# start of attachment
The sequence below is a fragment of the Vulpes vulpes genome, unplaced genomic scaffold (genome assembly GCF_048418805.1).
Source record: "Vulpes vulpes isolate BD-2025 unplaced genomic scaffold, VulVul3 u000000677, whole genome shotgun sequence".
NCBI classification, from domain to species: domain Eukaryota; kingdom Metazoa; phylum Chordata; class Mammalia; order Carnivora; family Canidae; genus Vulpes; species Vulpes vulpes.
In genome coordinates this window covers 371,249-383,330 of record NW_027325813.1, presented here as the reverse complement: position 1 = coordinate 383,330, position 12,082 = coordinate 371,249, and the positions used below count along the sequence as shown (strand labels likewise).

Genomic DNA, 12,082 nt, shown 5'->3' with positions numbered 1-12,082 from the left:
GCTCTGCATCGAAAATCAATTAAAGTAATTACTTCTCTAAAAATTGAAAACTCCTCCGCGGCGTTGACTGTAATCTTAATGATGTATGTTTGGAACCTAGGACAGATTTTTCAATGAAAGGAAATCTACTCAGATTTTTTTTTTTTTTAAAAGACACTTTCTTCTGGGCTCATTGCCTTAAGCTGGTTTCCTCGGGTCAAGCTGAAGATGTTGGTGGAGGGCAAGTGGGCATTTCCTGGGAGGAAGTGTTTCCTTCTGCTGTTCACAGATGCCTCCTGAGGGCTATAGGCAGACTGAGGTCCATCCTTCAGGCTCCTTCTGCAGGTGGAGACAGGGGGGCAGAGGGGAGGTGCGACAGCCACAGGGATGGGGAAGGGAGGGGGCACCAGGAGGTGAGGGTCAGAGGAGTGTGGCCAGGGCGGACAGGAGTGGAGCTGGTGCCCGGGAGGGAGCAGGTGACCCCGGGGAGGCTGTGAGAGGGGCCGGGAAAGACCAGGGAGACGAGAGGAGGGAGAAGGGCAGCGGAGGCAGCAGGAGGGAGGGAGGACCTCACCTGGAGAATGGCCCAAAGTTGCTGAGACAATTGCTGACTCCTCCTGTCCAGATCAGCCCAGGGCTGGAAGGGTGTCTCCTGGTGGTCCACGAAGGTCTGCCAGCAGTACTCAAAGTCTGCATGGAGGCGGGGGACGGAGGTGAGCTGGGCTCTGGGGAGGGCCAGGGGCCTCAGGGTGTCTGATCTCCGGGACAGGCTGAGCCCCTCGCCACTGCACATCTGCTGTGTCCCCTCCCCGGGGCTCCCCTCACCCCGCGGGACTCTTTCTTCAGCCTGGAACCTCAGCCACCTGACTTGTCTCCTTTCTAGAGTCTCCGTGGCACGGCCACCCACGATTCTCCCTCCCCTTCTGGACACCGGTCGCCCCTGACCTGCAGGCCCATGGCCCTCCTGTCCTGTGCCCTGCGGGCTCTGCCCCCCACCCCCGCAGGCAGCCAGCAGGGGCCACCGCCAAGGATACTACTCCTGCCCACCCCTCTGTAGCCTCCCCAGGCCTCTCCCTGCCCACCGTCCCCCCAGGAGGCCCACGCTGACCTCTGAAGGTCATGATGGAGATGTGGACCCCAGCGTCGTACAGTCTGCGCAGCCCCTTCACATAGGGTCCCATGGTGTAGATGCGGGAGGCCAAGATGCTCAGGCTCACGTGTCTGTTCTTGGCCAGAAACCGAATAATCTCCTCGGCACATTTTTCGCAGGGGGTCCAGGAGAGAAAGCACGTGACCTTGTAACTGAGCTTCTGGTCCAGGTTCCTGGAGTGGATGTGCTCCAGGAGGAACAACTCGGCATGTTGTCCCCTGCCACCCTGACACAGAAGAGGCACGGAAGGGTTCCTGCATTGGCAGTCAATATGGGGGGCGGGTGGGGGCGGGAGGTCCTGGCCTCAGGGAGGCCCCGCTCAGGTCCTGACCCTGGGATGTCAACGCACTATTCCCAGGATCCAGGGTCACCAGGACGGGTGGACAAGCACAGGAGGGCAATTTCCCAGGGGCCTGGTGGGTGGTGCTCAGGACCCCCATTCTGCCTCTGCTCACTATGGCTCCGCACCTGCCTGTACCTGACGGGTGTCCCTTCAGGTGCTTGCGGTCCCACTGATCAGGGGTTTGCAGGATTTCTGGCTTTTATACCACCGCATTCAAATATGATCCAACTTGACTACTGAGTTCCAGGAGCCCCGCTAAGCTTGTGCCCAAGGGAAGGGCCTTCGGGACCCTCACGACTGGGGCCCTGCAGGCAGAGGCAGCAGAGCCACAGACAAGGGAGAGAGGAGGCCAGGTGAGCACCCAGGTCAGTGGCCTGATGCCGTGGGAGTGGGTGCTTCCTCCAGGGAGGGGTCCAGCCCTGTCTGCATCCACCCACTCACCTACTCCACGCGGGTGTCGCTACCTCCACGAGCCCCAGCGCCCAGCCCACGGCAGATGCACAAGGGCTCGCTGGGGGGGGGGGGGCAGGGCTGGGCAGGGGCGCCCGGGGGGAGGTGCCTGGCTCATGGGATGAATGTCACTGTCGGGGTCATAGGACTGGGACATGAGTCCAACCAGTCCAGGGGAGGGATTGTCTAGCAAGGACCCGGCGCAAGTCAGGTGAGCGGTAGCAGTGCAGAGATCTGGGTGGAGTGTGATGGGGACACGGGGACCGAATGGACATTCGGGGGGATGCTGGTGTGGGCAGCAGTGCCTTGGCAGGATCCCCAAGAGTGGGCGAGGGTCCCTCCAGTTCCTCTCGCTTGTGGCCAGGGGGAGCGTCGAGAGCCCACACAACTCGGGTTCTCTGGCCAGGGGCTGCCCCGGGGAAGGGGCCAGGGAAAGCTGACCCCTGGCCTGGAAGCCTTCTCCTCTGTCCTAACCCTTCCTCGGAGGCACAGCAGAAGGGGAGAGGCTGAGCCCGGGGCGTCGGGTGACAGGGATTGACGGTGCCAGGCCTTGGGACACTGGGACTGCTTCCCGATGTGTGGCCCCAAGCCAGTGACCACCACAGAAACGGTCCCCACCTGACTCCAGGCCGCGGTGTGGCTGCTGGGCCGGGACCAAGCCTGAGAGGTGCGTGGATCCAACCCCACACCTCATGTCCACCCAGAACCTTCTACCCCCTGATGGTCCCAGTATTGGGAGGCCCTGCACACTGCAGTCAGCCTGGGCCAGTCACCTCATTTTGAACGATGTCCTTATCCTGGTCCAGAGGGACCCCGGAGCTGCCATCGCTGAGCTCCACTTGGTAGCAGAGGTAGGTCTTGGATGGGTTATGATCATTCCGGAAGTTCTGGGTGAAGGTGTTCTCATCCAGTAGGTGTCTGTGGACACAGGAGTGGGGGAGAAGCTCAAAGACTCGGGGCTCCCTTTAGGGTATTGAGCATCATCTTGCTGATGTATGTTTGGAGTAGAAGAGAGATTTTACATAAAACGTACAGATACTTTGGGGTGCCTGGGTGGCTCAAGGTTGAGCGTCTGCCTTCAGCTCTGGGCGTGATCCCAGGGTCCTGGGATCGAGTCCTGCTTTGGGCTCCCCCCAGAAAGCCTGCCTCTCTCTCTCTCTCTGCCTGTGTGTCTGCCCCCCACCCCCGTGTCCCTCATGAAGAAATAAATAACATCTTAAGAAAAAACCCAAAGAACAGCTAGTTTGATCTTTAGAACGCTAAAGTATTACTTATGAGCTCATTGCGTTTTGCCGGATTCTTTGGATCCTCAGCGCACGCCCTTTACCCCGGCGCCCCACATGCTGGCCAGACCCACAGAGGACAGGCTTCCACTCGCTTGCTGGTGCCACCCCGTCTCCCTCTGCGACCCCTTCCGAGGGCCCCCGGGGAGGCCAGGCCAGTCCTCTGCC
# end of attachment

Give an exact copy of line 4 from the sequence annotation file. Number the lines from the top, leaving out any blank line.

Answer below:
In genome coordinates this window covers 371,249-383,330 of record NW_027325813.1, presented here as the reverse complement: position 1 = coordinate 383,330, position 12,082 = coordinate 371,249, and the positions used below count along the sequence as shown (strand labels likewise).